The Toronto International Film Festival
, which opened on 10 September, includes a number of art films and documentaries. A few of these are works of mourning, commemorating private and public loss, and had their world premieres at the festival.
Heart of a Dog
Leading the pack as it has at other festivals is Heart of a Dog, a collage of a memoir by Laurie Anderson, who has not made a feature-length work since her 1986 performance concert film Home of the Brave. This new work hovers over the life and death of her rat terrier, Lolabelle, but the film’s dedication to her late husband, Lou Reed, and his song Turning Time Around played at the end suggest another place where the aritst’s heart might be.
Lou Reed, Laurie Anderson and Lolabelle. Photo: Mary Ellen Mark
In a narration over old home movies, cell-phone clips and surveillance footage of New York streets, Anderson muses on everything from her dog’s pecadillos (of course), to the 9/11 attacks that drove her and her pet from Manhattan to the hills of California, to her childhood in the Midwest and a brother’s near-death under the thin ice of a pond.
Heart of a Dog’s rusticated look seems inspired by the films of documentary photographers Robert Frank and Chris Marker, but the gentle breathy voice-over suffuses it with a hipster magic realism that will be familiar to those who have followed Anderson over the years. The film could expand her already-large public. It airs on HBO after a theatrical run this autumn.
A Flickering Truth
In the documentary A Flickering Truth by Pietra Brettkelly, the cinema archives in Kabul (who knew they existed?) are either a mortuary or a treasure trove, or both. Bretkelly, a New Zealander, visited the archives in a closed compound in the city, where a film historian in his 80s sleeps in a corridor and another specialist has returned from Germany to salvage miles of unrestored film, part of Afghanistan’s hidden history.
A Flickering Truth by Pietra Brettkelly. Photo: Courtesy TIFF
The glimpses of old film reveal images of a country in more peaceful and culturally tolerant times, while the small staff huddles in the archive as if it were a bunker. One man tells of burning some of the endangered footage, in order to fool the Taliban into thinking that the archives personnel were doing their part to purge the land of profane secular culture.
Je Suis Charlie
Musing on the theme of loss, but in the style of mournful reportage, is Je Suis Charlie, by the father and son team of Daniel and Emmanuel Leconte, who reconstruct the immediate aftermath of the attack on the French satirical magazine, in which 11 journalists were killed.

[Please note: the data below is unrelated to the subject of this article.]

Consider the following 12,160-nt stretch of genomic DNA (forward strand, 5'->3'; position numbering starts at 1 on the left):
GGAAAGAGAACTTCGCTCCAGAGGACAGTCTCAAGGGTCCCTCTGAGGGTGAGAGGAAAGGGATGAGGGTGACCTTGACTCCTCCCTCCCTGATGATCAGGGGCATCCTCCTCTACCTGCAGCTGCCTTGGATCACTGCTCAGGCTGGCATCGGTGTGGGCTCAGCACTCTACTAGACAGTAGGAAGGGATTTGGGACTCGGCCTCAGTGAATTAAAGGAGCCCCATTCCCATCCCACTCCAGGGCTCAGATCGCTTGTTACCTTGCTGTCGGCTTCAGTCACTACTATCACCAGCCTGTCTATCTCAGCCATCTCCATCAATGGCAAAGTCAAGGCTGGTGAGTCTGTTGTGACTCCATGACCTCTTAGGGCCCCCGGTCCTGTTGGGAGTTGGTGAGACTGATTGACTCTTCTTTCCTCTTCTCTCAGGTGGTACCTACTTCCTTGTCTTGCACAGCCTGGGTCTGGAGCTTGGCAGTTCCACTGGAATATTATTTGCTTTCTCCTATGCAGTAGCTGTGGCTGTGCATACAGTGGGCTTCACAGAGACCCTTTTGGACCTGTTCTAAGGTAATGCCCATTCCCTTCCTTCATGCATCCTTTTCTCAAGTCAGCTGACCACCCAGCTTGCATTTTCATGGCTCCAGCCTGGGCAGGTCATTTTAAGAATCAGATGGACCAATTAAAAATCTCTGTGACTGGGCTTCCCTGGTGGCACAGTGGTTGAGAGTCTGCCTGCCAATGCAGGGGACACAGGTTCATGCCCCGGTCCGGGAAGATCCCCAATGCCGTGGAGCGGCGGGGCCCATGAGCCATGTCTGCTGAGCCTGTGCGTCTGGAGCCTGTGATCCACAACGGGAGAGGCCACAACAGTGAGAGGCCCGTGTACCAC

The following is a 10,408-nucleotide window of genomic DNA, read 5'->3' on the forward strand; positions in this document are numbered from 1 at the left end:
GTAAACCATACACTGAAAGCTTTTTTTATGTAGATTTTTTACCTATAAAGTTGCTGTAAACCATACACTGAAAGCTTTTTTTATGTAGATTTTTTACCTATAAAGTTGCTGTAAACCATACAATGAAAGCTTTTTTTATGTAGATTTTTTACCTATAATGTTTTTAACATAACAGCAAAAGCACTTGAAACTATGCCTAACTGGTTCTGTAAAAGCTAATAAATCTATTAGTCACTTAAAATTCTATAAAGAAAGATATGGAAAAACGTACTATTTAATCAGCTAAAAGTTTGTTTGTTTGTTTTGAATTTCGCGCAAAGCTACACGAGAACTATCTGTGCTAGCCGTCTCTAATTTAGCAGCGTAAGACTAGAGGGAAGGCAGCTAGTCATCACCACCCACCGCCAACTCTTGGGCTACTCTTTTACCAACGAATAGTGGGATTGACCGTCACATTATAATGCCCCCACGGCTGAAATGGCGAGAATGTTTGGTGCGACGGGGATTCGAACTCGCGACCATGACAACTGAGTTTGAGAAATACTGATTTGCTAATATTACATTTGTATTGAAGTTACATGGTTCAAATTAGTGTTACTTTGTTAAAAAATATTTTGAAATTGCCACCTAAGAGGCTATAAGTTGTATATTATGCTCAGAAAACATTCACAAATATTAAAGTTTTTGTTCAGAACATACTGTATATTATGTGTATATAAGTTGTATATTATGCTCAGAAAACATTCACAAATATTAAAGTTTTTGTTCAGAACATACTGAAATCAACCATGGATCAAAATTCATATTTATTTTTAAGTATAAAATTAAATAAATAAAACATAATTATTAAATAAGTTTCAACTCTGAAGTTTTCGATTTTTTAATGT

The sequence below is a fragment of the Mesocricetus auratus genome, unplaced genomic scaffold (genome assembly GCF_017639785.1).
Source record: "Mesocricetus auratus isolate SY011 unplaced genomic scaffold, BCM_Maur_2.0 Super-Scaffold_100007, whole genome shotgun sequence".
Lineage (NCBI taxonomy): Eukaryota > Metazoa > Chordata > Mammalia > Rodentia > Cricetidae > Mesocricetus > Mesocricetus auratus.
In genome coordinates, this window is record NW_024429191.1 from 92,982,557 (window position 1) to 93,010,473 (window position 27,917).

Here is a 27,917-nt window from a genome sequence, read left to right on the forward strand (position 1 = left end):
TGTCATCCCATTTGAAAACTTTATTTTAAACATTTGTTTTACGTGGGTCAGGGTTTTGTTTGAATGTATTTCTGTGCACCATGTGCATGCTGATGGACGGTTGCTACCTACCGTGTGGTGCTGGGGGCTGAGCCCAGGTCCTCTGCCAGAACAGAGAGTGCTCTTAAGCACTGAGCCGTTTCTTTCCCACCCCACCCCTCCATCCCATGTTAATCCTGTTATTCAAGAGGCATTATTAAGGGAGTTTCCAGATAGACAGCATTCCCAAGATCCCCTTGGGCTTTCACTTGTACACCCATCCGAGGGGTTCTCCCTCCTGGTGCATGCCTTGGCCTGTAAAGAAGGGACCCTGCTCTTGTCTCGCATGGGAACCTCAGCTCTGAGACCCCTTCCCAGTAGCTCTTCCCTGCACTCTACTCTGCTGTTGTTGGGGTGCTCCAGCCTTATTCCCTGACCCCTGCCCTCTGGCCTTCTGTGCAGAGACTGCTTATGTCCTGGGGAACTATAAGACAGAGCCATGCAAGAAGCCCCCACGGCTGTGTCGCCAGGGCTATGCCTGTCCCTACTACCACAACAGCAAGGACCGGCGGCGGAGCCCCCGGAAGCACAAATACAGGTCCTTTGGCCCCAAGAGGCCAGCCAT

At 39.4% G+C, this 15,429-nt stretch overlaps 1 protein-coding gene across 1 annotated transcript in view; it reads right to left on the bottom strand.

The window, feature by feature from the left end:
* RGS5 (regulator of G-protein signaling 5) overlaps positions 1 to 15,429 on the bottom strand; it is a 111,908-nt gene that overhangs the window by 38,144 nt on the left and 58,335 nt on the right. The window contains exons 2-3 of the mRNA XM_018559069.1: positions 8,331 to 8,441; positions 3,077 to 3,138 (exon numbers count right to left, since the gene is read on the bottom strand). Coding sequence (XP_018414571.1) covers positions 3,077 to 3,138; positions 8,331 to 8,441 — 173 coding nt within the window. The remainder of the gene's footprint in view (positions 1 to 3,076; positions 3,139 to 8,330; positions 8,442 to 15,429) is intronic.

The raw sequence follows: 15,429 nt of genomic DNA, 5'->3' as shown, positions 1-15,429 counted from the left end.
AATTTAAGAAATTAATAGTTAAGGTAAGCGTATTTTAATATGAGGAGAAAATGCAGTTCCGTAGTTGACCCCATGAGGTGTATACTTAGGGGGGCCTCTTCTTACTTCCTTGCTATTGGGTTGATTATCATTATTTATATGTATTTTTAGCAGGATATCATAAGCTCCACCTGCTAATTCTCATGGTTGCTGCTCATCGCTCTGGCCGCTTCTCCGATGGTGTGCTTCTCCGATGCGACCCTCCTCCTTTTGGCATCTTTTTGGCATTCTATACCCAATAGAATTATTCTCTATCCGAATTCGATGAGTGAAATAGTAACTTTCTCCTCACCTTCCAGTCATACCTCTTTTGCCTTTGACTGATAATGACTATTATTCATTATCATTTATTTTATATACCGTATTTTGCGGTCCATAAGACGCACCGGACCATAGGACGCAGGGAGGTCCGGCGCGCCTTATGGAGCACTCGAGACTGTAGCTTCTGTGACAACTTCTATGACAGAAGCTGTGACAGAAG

Je Suis Charlie, by Daniel and Emmanuel Leconte. Photo: Courtesy TIFF
The staff of Charlie Hebdo are still shell-shocked in the documentary as they reflect on the murders of friends, and on the attack on a kosher supermarket in a suburb of Paris two days later. Much of the reconstruction of those moments comes from Corinne Rey, the cartoonist who encountered the killers at the entrance to the magazine’s offices and was forced at gunpoint to give up the door code.
Je Suis Charlie continues the work of Daniel Leconte, whose 2008 documentary “C’Est Dur d’Etre Aime par des Cons” (It’s Hard to be Loved by Jerks) examined the scandal and lawsuit over Charlie Hebdo’s depiction on its cover of Mohammed deploring violence by fundamentalists who act in his name.
Through poignant interviews (many of those killed spoke in the earlier documentary), both films should correct the perception that the Charlie cartoonists were and are childish pranksters. But satirists are still satirists, we are reminded in Je Suis Charlie. “If you want someone to draw a lovely white dove in an ode to peace, that’s not us,” says Tignous (Bernard Verlhac) who was shot on 7 January.
In Bolshoi Babylon, by Nick Read and Mark Franchetti of the UK, we see how venerable cultural institutions can also get things wrong.
After a dancer at the Bolshoi throws acid in the face of the troupe’s director, almost blinding him, the ensemble takes a close look at itself, revealing corruption and a new payment system that leaves dancers either overworked or broke.
Why can’t a country rich from its natural resources provide for some of its most important artists? In between sequences of magical pageantry, this film searches for some answers.
Bolshoi Babylon, by Nick Read and Mark Franchetti